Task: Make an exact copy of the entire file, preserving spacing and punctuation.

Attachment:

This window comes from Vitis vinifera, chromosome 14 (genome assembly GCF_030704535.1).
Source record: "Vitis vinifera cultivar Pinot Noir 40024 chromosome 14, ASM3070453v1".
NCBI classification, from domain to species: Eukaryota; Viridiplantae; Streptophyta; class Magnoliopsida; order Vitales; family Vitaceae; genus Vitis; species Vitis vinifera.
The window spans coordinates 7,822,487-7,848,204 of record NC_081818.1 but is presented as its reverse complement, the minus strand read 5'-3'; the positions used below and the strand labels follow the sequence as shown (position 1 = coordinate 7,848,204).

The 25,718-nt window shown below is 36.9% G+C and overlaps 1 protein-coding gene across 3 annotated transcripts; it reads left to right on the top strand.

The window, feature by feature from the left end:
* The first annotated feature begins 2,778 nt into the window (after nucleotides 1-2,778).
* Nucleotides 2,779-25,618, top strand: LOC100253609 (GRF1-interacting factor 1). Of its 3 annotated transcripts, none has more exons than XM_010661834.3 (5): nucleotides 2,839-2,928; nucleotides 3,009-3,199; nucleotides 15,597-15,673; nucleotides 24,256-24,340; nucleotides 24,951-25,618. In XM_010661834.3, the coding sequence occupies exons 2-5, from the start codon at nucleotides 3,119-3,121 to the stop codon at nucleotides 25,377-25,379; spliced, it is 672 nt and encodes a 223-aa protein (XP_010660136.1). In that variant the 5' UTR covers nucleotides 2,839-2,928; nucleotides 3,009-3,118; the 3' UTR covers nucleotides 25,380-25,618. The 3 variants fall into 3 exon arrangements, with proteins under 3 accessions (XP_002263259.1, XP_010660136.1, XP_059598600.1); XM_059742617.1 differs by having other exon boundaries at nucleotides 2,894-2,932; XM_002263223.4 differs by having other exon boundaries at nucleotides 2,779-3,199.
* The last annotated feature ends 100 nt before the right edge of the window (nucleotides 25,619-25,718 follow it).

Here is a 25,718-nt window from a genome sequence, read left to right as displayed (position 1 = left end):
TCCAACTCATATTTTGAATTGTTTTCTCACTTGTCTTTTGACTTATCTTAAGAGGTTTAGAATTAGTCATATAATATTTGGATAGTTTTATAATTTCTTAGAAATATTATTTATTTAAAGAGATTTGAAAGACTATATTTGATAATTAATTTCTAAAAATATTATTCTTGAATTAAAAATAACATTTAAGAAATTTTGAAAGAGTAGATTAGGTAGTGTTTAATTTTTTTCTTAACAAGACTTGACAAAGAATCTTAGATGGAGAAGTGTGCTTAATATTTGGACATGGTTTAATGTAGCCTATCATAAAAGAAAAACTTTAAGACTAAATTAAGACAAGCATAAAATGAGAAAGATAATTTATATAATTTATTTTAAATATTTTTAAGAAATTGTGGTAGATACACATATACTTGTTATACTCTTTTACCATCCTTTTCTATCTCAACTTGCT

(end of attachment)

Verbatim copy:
This window comes from Vitis vinifera, chromosome 14 (genome assembly GCF_030704535.1).
Source record: "Vitis vinifera cultivar Pinot Noir 40024 chromosome 14, ASM3070453v1".
NCBI classification, from domain to species: Eukaryota; Viridiplantae; Streptophyta; class Magnoliopsida; order Vitales; family Vitaceae; genus Vitis; species Vitis vinifera.
The window spans coordinates 7,822,487-7,848,204 of record NC_081818.1 but is presented as its reverse complement, the minus strand read 5'-3'; the positions used below and the strand labels follow the sequence as shown (position 1 = coordinate 7,848,204).

The 25,718-nt window shown below is 36.9% G+C and overlaps 1 protein-coding gene across 3 annotated transcripts; it reads left to right on the top strand.

The window, feature by feature from the left end:
* The first annotated feature begins 2,778 nt into the window (after nucleotides 1-2,778).
* Nucleotides 2,779-25,618, top strand: LOC100253609 (GRF1-interacting factor 1). Of its 3 annotated transcripts, none has more exons than XM_010661834.3 (5): nucleotides 2,839-2,928; nucleotides 3,009-3,199; nucleotides 15,597-15,673; nucleotides 24,256-24,340; nucleotides 24,951-25,618. In XM_010661834.3, the coding sequence occupies exons 2-5, from the start codon at nucleotides 3,119-3,121 to the stop codon at nucleotides 25,377-25,379; spliced, it is 672 nt and encodes a 223-aa protein (XP_010660136.1). In that variant the 5' UTR covers nucleotides 2,839-2,928; nucleotides 3,009-3,118; the 3' UTR covers nucleotides 25,380-25,618. The 3 variants fall into 3 exon arrangements, with proteins under 3 accessions (XP_002263259.1, XP_010660136.1, XP_059598600.1); XM_059742617.1 differs by having other exon boundaries at nucleotides 2,894-2,932; XM_002263223.4 differs by having other exon boundaries at nucleotides 2,779-3,199.
* The last annotated feature ends 100 nt before the right edge of the window (nucleotides 25,619-25,718 follow it).

Here is a 25,718-nt window from a genome sequence, read left to right as displayed (position 1 = left end):
TCCAACTCATATTTTGAATTGTTTTCTCACTTGTCTTTTGACTTATCTTAAGAGGTTTAGAATTAGTCATATAATATTTGGATAGTTTTATAATTTCTTAGAAATATTATTTATTTAAAGAGATTTGAAAGACTATATTTGATAATTAATTTCTAAAAATATTATTCTTGAATTAAAAATAACATTTAAGAAATTTTGAAAGAGTAGATTAGGTAGTGTTTAATTTTTTTCTTAACAAGACTTGACAAAGAATCTTAGATGGAGAAGTGTGCTTAATATTTGGACATGGTTTAATGTAGCCTATCATAAAAGAAAAACTTTAAGACTAAATTAAGACAAGCATAAAATGAGAAAGATAATTTATATAATTTATTTTAAATATTTTTAAGAAATTGTGGTAGATACACATATACTTGTTATACTCTTTTACCATCCTTTTCTATCTCAACTTGCT